When Protestants speak of the distinction between the visible and the invisible church, it is not without good reason. We make this distinction because we recognize Scripture's clear portrayal of the church as both the elect people of God, whose names are written in the Lamb's book of life (Rev. 21:27), and the visible community of faith established on earth (Matt. 28:18-20). Yet, as Scripture also shows us, these two are not always one and the same. There is the church as we see it and the church as God sees it. Thus, Protestants have included specific language in their confessions to uphold this important distinction as part of their ecclesiology. In the Reformed churches, for example, we confess in Article 29 of the Belgic Confession that there are "hypocrites, who are mixed in the church along with the good and yet are not part of the church, although they are outwardly in it." Likewise, Chapter 25 of the Westminster Confession of Faith points out that "the catholic or universal Church which is invisible consists of the whole number of the elect" and that "the visible Church… consists of all those throughout the world that profess the true religion and of their children."
But we also speak of this distinction because it guards us against two unbiblical and spiritually dangerous extremes: a superstitious formalism and a radical individualism. Perhaps the nineteenth-century Scottish theologian John MacPherson put it best when he said, "Protestantism sought to find the proper mean between the magical and supernatural externalism of the Romish idea and the extravagant depreciation of all outward rites, characteristic of fanatical and sectarian spiritualism." These are the two perilous errors that the visible-invisible distinction helps us avoid.
Avoiding "Magical and Supernatural Externalism"
Many professing Christians have grown up in churches in which they have been taught-either by formal doctrine or a cultural tradition-that their salvation depends more on their baptism and church membership than on the righteousness of Christ received by faith alone. While this sort of teaching comes in a multiplicity of forms and is present in a wide variety of churches (everything from Rome to certain cults), it can also exist in certain Protestant groups that have played rather fast and loose with their confessions. There is even a trend in some Reformed circles to speak of every baptized person in the church-"head for head"-as being truly elect and united to Christ. It is also possible to hear some conservative Reformed people, steeped in the confession all their life, speak of the church and baptism in magical ways, rather than as the means of binding us to Christ and his benefits.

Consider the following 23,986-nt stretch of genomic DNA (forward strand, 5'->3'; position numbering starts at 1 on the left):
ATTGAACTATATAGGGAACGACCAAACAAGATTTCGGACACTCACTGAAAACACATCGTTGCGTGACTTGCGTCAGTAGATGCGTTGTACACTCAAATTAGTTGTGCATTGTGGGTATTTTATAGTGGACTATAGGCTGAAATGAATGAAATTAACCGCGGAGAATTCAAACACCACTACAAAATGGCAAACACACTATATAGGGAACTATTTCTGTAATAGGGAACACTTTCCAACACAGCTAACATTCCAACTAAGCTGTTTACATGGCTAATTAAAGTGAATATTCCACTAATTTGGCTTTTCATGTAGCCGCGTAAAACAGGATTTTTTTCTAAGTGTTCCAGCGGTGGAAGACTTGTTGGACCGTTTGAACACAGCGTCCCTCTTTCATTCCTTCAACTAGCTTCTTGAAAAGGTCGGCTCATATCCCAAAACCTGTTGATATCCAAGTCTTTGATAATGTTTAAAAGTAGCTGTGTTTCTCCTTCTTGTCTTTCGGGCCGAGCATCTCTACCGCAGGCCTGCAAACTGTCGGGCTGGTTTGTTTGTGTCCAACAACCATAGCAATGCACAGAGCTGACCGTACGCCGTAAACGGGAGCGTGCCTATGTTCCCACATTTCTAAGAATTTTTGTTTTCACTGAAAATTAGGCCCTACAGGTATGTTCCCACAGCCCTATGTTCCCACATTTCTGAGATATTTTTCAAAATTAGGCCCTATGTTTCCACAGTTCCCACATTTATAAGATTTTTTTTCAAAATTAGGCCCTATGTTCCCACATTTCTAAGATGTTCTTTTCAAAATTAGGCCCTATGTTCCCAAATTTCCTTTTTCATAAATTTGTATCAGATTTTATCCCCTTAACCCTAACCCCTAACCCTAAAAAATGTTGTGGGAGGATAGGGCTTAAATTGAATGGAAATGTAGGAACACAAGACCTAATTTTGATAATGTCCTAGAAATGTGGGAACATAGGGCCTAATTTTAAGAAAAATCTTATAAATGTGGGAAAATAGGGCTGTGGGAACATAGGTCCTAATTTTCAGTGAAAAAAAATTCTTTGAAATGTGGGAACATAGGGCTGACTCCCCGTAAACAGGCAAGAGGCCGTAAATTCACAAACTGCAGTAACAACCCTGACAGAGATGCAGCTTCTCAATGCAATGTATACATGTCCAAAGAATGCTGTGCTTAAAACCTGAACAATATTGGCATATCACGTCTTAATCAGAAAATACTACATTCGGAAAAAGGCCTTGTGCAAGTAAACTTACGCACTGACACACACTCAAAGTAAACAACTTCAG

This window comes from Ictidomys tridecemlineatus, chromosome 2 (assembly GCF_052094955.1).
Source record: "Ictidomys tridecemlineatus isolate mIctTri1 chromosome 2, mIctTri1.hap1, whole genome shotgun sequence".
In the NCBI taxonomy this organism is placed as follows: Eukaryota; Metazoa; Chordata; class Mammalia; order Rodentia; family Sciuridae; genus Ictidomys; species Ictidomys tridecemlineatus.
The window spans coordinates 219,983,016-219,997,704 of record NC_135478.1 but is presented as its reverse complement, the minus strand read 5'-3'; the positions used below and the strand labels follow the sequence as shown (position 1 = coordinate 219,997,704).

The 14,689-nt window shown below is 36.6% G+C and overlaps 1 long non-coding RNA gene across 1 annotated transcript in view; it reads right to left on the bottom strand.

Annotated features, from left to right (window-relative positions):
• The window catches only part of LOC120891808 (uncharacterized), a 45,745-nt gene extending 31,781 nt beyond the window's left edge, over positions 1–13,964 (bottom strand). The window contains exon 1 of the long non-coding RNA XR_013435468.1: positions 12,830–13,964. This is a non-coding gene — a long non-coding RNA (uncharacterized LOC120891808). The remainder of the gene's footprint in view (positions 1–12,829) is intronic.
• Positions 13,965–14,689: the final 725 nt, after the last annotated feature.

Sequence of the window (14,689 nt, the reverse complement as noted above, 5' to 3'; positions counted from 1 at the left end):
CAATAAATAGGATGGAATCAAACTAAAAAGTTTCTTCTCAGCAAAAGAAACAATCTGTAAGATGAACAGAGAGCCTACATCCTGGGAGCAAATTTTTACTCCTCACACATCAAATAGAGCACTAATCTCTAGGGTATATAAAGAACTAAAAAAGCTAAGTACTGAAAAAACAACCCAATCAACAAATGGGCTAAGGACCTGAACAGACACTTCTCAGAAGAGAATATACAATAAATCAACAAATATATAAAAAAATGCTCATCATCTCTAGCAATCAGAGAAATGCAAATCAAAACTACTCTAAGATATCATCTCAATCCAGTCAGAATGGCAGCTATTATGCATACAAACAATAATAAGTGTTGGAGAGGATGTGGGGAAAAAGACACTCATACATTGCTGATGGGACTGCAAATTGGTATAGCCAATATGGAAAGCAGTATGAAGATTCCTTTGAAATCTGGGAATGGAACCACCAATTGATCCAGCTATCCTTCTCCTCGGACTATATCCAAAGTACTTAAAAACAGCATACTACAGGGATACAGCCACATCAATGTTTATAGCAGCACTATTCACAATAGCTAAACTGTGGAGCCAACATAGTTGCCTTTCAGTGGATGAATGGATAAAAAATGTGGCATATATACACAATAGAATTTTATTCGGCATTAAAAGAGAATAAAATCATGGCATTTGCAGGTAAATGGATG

But it must be understood that membership in God's visible covenant community does not guarantee membership in God's elect people. This is Paul's point in Romans 9, defending the fidelity of God's promise to Abraham: "But it is not as though the word of God has failed. For not all who are descended from Israel belong to Israel" (Rom. 9:6). In other words, not all in the visible church belong to the invisible church. While the visible church is no longer identified with a national, geo-political Israel, it still contains a mixture of both Jacobs and Esaus, that is to say, true believers and hypocrites. Like Esau, it is still possible for one to be in the covenant externally but not actually united to Christ through faith.
This is why the writer to the Hebrews includes many warnings in his letter about the necessity of true faith; he doesn't want his readers to rely solely upon their membership in the visible church. In 3:7-4:11, he reminds them of the Israelites who fell dead in the wilderness; although they belonged to the visible covenant community and heard the gospel, they did not respond to it in true faith. Consequently, they did not enter the Promised Land. The writer deliberately uses this as a warning to the New Testament heirs of the same covenant of grace: "Take care, brothers, lest there be in any of you an evil, unbelieving heart, leading you to fall away from the living God" (3:12).
Being baptized into the visible church is very important, but every baptized member still has the responsibility of embracing with true faith the promise made to him in his baptism, apart from which he will not enter the eternal Sabbath rest.
Avoiding "Extravagant Depreciation of All Outward Rites"